Cats and Books

Thursday, 21 December 2017

The Habit – Here, and Back Again

The Ginger Yo-yo is in full rebound – Thug (The Purring Death) is visiting us with the sort of determined persistence that defies belief. Just at present, he drops by at least every two or three days and we now have a morning routine where I open the back door, look out and then report to my partner whether or not it's a ‘Thug Day’.
I'll just have two fingers

As I have mentioned before, Thug is adoring and adorable, and if that were the whole story he would be welcome to stay as long as he wants. However, what really happens is that he turns up, tells us what a poor, deprived moggy he is, tries to cadge breakfast, demands extensive attention and then terrorises the other cats.
We have recently had Ginge refuse to come near the house for several weeks after a bad encounter by the back door, and just yesterday Oatmeal got rolled in the mud. Piper knows better - first hint of Thug and he takes cover. Even if he mistakes Ginge for Thug – it’s better to be embarrassed (again) rather than bitten on the arse (again).
Fast Food - some meal options are slow enough to catch
(Piper, after a recent encounter and trip to the vet)

So, Thug turns up and menaces the other cats; in return, I drive him home. You would think that sort of rejection (with small meal option, because a tiny amount of bait is needed) would put him off, but a day or two later he’s back again. Sometimes sooner. Much sooner. The highlight of the sequence has to be a night-time visit, around ten, when I drove him back down the hill. The following morning, he was hanging around by the back door, looking for breakfast – very wisely, all possible meal options were keeping their ears down elsewhere. So, I drove him home... and then, that evening, I drove him home again.
That is the big and consistent theme with Thug visits – again. So much again that it ought to be in capitals and tattooed on his whiskers.
Thug has got into a habit of visiting, a persistent habit that refuses to die. From chatting with his owners we have even identified one occasion when he dropped by in the evening, dodged being picked up and driven home, then walked home anyway for a meal, and then walked back to be with us the following morning. If Thug took up smoking, there would be a towering snow-drift of cigarette butts with a contented ginger cat snoozing on top.
His visits are such frequent events now that he has grown accustomed to the taxi-ride and will follow me all the way round the house and down to our van. We no longer have the frantic struggle, or the sudden mad dash, none of the usual panic of the pet-cage response. Being bundled up and driven home is just a part of the routine – he still doesn’t approve of the ‘taken home’ aspect, but is prepared to tolerate something that includes those essential elements in his life, food and cuddles.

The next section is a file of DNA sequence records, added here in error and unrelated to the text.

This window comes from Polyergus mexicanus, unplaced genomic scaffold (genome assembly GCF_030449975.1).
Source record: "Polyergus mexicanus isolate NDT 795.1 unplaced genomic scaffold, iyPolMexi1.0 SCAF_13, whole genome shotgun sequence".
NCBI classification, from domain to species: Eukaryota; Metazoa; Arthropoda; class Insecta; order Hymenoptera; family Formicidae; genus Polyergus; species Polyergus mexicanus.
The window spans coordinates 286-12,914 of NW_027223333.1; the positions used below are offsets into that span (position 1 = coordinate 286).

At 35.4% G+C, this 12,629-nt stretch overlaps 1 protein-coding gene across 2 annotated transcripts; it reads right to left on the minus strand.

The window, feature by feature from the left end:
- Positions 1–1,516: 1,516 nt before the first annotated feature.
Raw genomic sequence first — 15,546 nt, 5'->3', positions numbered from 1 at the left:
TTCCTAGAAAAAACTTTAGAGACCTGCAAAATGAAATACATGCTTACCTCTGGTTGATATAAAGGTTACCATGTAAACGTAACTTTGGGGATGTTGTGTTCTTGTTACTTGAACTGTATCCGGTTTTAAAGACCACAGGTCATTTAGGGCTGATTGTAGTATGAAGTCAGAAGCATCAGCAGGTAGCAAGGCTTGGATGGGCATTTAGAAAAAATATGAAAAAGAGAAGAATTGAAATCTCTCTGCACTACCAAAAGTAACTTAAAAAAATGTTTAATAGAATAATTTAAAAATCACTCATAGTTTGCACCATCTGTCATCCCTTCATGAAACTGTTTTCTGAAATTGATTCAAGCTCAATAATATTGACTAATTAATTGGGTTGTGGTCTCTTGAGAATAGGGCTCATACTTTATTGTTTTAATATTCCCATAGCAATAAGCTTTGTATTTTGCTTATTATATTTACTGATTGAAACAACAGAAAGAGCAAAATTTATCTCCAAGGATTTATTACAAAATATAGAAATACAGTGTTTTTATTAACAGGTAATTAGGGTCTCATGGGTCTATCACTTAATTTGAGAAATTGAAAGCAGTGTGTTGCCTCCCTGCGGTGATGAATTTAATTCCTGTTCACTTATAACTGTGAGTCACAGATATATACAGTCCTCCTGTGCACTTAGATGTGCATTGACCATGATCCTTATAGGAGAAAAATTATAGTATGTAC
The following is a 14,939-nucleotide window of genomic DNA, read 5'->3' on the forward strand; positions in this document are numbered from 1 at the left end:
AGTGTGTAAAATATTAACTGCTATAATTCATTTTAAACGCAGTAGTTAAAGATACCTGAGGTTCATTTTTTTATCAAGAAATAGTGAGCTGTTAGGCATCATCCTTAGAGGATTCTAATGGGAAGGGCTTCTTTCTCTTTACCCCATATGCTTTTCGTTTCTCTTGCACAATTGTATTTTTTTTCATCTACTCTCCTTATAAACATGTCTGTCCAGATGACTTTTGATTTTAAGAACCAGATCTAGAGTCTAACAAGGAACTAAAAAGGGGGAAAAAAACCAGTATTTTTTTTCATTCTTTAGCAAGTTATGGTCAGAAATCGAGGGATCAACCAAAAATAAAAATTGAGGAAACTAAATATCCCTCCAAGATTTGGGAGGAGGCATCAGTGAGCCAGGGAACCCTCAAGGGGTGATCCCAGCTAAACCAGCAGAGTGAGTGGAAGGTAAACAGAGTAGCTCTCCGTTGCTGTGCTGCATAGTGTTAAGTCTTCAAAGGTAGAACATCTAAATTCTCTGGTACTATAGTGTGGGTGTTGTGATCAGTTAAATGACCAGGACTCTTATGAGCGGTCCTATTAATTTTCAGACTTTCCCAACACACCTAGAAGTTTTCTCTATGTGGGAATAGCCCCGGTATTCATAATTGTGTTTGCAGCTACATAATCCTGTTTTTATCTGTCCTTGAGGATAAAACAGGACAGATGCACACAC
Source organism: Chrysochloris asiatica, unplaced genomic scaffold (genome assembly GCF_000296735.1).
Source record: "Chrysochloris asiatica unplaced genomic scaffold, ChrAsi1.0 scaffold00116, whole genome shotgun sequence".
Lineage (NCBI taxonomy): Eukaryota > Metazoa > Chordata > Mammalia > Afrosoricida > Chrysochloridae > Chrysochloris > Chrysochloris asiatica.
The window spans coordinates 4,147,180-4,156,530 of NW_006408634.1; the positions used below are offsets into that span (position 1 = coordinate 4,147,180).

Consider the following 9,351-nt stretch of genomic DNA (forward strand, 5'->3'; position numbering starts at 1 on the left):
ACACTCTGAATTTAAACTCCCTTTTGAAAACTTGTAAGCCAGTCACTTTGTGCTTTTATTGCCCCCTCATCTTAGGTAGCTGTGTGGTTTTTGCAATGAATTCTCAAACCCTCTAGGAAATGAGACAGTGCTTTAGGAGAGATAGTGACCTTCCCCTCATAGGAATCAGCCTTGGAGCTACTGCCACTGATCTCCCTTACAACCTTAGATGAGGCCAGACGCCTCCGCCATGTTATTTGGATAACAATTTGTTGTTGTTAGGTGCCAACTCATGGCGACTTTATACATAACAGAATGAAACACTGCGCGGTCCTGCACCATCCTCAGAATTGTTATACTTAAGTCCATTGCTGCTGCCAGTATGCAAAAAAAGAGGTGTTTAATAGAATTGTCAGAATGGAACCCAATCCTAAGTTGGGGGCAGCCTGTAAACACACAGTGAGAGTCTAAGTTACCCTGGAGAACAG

His owners have tried variations on what time they let him out, or let him in – Thug is a great one for wailing outside the window at five in the morning because he’s hungry, or it’s time for his next cuddle treatment. They have tried multiple variations on when to keep him in, when to let him out, looking for that sweet-spot combination where he stays down with them. It doesn’t matter what they do, he still comes to see us. Today (so that’s two days in a row) he arrived mid-morning. My partner met him as she was feeding the sheep and he strolled back to the house with her, in search of the usual light snack and personal attention. I drove him home, because it gives our cats peace and quiet, and makes rolling in the mud their choice, rather than Thug’s.
For Thug it is not a matter of whether the journey or the destination is more important, just that there is food and love when he arrives. Or at least other cats to snack on.
Now, Christmas is coming. The season of good will to all ginger moggies, the time when Thug tried to move in with us last year, because it was too wild and noisy at home with friends, family and their dogs visiting. In this season of giving, I currently make a routine check under the trees (Christmas or not) for the presence of the ginger gift of love and feline violence that just keeps giving.
Remember, a cat is not just for Christmas, except perhaps for Thug, who is more prepared to go home in January.